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American West Heating Nearly Twice as Fast as Rest of World, New Analysis Shows

The American West is heating up more rapidly than the rest of the world, according to a new analysis of the most recent federal government temperature figures.

April 2008 - Green   Article Use Policy

The American West is heating up more rapidly than the rest of the world, according to a new analysis of the most recent federal government temperature figures.

The average temperature rise in the Southwest’s largest river basin was more than double the average global increase, likely spelling even more drought conditions. The news is especially alarming for some of the nation’s fastest growing cities, which receive water from the drought-stricken Colorado River.

For the report, “Warming in the West,” the Rocky Mountain Climate Organization (RMCO) and the National Resources Defense Council analyzed new temperature data from the National Oceanic and Atmospheric Administration (NOAA) for 11 western states.

For the five-year period 2003-2007, the average temperature in the Colorado River Basin, which stretches from Wyoming to Mexico, was 2.2 degrees F hotter than the historical average for the 20th Century. The temperature rise was more than twice the global average increase of 1.0 degree during the same period. The average temperature increased 1.7 degrees in the entire 11-state western region, according to the report.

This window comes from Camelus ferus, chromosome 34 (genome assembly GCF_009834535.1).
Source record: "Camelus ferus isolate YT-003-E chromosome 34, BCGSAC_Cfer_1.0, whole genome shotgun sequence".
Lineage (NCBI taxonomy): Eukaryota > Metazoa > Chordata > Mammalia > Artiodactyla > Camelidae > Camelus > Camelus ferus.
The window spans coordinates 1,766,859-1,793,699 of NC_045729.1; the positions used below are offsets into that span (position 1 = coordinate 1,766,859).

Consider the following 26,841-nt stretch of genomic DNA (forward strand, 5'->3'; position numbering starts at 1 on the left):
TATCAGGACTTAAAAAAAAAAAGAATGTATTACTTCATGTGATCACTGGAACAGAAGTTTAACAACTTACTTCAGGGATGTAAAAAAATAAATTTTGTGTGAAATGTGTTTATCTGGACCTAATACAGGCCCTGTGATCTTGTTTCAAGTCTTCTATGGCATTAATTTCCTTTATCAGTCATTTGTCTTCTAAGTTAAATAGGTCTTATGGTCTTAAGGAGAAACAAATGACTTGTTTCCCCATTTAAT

The Colorado River Basin is in the throes of a record drought, shrinking water supplies for upwards of 30 million people. Climate scientists predict even more and drier droughts in the future as hotter temperatures reduce the snowpack and increase evaporation.

To date, the governors of Arizona, California, Montana, New Mexico, Oregon, Utah and Washington have signed the Western Climate Initiative (WCI), an agreement to reduce global warming pollution through a market-based system, such as cap-and-trade. The WCI calls for states to reduce their global warming emissions 15 percent below 2005 levels by 2020.



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